Trailer voiceovers always sound like somebody is reading a children's book aloud, straining for light short story affect or blustery novelistic import. This one falls somewhere inbetween... light novella import? In truth I wish trailers wouldn't have them at all... I always want to just snatch the book from the disembodied voice to look at the pictures for myself.
And what pictures.
It's way too soon to call anybody a lock for Oscar anything (there's always much competition) but certainly the visuals of Bright Star will be talked up later in the year. Can Greg Fraiser, a fairly new cinematographer with mostly shorts to his name (including one for Jane Campion "The Water Diary"), compete with the well known names vying for a cinematography nomination? Can costume designer Janet Patterson (Peter Pan, Oscar and Lucinda), who has been nearly as elusive as Jane Campion since the 90s be nominated again? It's amusing that Fannie (Abbie Cornish) designs all her own clothes as a story point and that they're good enough to be made by a three-time Oscar nominee.
Abbie Cornish is a good bet for some form of year end attention but Ben Whishaw will have a tougher row to hoe as the poet: Headstrong protofeminist women are baity, emotionally sensitive men not so much... make of that what you will but I personally think it's simple sexism; Women with "masculine" power are respected, men with "feminine" attributes are not.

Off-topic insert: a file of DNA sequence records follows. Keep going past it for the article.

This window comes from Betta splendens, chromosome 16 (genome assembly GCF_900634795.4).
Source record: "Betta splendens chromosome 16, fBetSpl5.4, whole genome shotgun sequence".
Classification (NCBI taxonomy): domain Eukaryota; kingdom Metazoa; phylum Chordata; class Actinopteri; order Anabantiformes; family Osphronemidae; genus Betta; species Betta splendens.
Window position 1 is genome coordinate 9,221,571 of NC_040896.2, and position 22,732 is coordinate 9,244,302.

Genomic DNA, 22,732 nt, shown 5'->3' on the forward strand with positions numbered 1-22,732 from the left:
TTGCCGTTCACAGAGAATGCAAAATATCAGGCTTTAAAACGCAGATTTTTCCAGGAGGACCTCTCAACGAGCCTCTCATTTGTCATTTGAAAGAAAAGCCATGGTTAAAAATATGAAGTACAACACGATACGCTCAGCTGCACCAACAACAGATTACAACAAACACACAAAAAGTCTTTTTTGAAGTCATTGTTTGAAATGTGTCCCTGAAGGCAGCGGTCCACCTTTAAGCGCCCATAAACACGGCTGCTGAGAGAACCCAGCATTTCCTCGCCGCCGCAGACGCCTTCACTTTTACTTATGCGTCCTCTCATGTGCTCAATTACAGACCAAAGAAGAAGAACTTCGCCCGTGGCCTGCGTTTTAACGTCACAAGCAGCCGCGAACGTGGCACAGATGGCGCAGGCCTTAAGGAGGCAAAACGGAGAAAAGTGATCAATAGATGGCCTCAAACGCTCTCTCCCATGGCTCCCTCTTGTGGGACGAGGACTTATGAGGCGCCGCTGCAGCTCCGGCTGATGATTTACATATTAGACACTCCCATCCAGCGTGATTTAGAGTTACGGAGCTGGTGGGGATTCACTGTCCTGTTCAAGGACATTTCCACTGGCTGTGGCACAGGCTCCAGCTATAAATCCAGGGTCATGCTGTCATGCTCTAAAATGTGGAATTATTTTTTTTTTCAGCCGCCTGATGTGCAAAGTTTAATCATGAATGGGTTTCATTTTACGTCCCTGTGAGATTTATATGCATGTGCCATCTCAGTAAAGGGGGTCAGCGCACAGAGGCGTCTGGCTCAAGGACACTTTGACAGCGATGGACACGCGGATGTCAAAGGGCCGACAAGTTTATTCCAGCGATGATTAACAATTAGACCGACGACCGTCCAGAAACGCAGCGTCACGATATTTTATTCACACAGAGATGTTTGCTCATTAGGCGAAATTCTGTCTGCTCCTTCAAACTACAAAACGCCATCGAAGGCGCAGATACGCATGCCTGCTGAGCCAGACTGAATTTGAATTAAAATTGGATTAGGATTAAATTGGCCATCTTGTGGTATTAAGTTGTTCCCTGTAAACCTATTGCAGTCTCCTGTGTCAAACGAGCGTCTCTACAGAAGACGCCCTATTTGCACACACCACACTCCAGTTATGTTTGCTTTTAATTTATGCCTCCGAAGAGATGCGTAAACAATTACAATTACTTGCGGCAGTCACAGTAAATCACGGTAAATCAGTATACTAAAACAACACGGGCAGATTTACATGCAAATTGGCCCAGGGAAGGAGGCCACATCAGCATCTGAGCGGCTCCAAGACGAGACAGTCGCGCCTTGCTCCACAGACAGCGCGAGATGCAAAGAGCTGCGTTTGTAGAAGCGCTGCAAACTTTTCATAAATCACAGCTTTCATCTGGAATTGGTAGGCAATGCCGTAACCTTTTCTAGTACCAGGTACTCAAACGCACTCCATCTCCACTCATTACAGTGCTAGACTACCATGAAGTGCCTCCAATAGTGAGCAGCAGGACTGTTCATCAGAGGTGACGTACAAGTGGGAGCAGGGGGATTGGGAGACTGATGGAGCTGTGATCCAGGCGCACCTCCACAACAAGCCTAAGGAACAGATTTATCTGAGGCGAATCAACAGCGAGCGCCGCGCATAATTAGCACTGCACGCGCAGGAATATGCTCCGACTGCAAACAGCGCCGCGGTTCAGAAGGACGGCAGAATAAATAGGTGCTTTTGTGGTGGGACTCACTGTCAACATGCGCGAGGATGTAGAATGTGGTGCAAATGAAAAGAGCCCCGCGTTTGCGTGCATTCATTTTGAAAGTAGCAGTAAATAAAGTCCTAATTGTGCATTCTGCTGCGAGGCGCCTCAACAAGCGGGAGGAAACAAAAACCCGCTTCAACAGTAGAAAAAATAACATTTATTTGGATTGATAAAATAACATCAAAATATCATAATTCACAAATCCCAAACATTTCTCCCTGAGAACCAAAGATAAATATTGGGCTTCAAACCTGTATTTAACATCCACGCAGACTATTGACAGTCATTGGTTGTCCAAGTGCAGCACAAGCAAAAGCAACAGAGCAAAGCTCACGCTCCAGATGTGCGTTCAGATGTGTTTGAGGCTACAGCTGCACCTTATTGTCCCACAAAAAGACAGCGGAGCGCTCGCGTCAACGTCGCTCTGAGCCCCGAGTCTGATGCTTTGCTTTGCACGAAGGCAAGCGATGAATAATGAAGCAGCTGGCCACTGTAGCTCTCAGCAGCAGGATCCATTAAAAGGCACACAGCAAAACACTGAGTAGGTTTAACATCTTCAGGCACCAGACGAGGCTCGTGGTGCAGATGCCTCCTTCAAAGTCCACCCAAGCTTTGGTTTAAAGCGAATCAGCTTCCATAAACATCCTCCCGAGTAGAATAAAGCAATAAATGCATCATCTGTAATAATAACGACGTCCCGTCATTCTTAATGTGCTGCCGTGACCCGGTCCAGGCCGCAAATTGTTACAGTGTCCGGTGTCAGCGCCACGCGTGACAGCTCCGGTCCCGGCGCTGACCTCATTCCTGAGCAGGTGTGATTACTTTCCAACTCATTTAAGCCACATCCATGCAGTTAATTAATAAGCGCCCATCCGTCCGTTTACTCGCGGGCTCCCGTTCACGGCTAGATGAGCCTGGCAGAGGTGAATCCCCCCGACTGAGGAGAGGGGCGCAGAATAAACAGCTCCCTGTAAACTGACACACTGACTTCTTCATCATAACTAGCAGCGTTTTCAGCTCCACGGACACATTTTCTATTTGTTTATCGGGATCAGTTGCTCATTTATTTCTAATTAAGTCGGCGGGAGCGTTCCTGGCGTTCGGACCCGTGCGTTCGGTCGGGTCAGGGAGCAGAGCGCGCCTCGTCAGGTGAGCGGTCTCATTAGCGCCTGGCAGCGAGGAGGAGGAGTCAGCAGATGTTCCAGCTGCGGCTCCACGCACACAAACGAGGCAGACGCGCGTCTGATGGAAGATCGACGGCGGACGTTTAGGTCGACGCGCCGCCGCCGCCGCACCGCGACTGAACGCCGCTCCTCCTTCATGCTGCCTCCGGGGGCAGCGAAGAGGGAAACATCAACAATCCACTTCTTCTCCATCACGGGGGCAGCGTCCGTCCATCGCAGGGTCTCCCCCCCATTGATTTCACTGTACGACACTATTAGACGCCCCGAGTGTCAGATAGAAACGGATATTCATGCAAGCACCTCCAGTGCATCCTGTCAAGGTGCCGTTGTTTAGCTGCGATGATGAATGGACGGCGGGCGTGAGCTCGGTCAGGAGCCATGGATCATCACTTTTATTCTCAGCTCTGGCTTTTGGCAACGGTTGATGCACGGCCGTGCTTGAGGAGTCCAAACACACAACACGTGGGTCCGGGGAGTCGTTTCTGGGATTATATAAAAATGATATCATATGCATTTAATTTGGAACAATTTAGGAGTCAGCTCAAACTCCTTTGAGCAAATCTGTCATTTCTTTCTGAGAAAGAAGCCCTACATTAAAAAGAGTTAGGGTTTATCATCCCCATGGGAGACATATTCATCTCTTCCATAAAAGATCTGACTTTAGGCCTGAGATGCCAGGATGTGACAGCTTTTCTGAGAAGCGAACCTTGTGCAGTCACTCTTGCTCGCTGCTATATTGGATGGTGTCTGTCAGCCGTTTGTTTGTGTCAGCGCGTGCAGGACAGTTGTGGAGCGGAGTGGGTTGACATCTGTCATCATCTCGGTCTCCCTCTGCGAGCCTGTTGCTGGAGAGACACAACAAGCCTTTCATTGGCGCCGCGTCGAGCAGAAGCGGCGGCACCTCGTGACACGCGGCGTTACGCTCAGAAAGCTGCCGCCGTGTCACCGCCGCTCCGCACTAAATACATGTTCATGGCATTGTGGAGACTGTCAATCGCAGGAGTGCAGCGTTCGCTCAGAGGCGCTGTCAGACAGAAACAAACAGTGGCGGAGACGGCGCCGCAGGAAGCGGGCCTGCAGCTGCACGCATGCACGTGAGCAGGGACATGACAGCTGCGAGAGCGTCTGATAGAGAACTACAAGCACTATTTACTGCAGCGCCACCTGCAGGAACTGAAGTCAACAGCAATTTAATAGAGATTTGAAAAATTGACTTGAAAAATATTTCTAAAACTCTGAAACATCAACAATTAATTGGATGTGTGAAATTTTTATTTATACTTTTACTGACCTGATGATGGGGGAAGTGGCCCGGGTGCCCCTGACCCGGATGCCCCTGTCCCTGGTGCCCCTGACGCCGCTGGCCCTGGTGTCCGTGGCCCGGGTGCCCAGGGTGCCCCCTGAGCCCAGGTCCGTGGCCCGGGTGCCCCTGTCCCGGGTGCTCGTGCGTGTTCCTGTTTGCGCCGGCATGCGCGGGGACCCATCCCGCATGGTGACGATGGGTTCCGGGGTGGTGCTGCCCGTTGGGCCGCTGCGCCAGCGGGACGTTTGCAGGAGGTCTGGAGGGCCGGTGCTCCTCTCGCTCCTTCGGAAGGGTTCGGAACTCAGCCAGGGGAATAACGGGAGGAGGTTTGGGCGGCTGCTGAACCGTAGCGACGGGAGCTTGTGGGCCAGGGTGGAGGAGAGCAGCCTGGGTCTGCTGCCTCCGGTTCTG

Two Nathaniel-obsessive examples: consider the attention Nicole Kidman got for Moulin Rouge! and compare it to Ewan McGregor's. Contrast Sela Ward's EMMY attention for TV's Once & Again and compare it to Billy Campbell's snubbings for the same show. In both cases both members of the coupling were doing tremendously effective work illustrating the emotional contours of love and romance. But "That's woman's work!" he summarized sarcastically.
A more universal example: Leonardo DiCaprio snubbed for Titanic. Kate Winslet nominated. Why? (Disclaimer: I personally would not have nominated either of them that year even though I love the movie. But, that said, I don't think she's appreciably better in that particular film even if she is a far greater actor than he overall)
P.S. 1 For newer readers who might be puzzling over why the return of writer/director Jane Campion thrills me so, see my review of The Piano, one of the three best films of the Nineties (the others being Heavenly Creatures and Boogie Nights). I'm not expecting Bright Star to be that earth shaking (few films are) but I'm eager to see the auteur back behind the camera again, working within the tragic romance register.
P.S. 2 How about that Scottish accent from Paul Schneider as John and Fannie's confidant?